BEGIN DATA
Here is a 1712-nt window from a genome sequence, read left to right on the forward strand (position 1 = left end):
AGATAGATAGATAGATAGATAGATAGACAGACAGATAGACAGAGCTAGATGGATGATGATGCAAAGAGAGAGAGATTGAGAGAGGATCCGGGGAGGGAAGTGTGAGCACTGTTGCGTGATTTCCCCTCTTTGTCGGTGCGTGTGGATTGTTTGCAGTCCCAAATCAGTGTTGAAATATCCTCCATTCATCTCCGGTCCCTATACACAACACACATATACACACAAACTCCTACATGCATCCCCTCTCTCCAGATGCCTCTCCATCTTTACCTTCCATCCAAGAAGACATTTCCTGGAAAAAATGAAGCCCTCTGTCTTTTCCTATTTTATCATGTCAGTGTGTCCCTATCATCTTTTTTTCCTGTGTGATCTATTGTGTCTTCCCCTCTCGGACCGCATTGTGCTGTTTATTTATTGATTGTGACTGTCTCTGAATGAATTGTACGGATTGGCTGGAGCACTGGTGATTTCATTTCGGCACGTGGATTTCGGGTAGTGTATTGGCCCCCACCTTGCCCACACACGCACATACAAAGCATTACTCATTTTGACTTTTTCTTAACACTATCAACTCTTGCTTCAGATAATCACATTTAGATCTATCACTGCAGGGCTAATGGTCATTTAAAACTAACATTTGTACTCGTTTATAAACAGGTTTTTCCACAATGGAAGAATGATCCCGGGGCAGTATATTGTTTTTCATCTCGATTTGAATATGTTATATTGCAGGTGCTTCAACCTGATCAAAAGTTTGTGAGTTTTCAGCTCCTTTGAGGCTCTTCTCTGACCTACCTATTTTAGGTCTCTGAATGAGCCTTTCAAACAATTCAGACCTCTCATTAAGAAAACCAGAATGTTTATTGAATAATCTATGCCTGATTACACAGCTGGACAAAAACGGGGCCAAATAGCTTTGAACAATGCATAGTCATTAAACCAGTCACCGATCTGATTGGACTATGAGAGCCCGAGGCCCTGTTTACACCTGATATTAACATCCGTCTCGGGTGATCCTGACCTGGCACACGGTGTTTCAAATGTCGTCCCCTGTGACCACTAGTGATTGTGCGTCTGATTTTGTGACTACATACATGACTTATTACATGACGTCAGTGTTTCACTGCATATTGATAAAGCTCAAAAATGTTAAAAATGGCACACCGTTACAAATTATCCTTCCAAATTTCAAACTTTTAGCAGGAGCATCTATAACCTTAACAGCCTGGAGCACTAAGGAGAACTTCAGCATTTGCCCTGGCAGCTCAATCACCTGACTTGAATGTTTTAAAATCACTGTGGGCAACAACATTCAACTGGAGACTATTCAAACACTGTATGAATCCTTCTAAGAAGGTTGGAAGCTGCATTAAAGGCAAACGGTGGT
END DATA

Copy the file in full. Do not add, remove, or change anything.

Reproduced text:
Here is a 1712-nt window from a genome sequence, read left to right on the forward strand (position 1 = left end):
AGATAGATAGATAGATAGATAGATAGACAGACAGATAGACAGAGCTAGATGGATGATGATGCAAAGAGAGAGAGATTGAGAGAGGATCCGGGGAGGGAAGTGTGAGCACTGTTGCGTGATTTCCCCTCTTTGTCGGTGCGTGTGGATTGTTTGCAGTCCCAAATCAGTGTTGAAATATCCTCCATTCATCTCCGGTCCCTATACACAACACACATATACACACAAACTCCTACATGCATCCCCTCTCTCCAGATGCCTCTCCATCTTTACCTTCCATCCAAGAAGACATTTCCTGGAAAAAATGAAGCCCTCTGTCTTTTCCTATTTTATCATGTCAGTGTGTCCCTATCATCTTTTTTTCCTGTGTGATCTATTGTGTCTTCCCCTCTCGGACCGCATTGTGCTGTTTATTTATTGATTGTGACTGTCTCTGAATGAATTGTACGGATTGGCTGGAGCACTGGTGATTTCATTTCGGCACGTGGATTTCGGGTAGTGTATTGGCCCCCACCTTGCCCACACACGCACATACAAAGCATTACTCATTTTGACTTTTTCTTAACACTATCAACTCTTGCTTCAGATAATCACATTTAGATCTATCACTGCAGGGCTAATGGTCATTTAAAACTAACATTTGTACTCGTTTATAAACAGGTTTTTCCACAATGGAAGAATGATCCCGGGGCAGTATATTGTTTTTCATCTCGATTTGAATATGTTATATTGCAGGTGCTTCAACCTGATCAAAAGTTTGTGAGTTTTCAGCTCCTTTGAGGCTCTTCTCTGACCTACCTATTTTAGGTCTCTGAATGAGCCTTTCAAACAATTCAGACCTCTCATTAAGAAAACCAGAATGTTTATTGAATAATCTATGCCTGATTACACAGCTGGACAAAAACGGGGCCAAATAGCTTTGAACAATGCATAGTCATTAAACCAGTCACCGATCTGATTGGACTATGAGAGCCCGAGGCCCTGTTTACACCTGATATTAACATCCGTCTCGGGTGATCCTGACCTGGCACACGGTGTTTCAAATGTCGTCCCCTGTGACCACTAGTGATTGTGCGTCTGATTTTGTGACTACATACATGACTTATTACATGACGTCAGTGTTTCACTGCATATTGATAAAGCTCAAAAATGTTAAAAATGGCACACCGTTACAAATTATCCTTCCAAATTTCAAACTTTTAGCAGGAGCATCTATAACCTTAACAGCCTGGAGCACTAAGGAGAACTTCAGCATTTGCCCTGGCAGCTCAATCACCTGACTTGAATGTTTTAAAATCACTGTGGGCAACAACATTCAACTGGAGACTATTCAAACACTGTATGAATCCTTCTAAGAAGGTTGGAAGCTGCATTAAAGGCAAACGGTGGT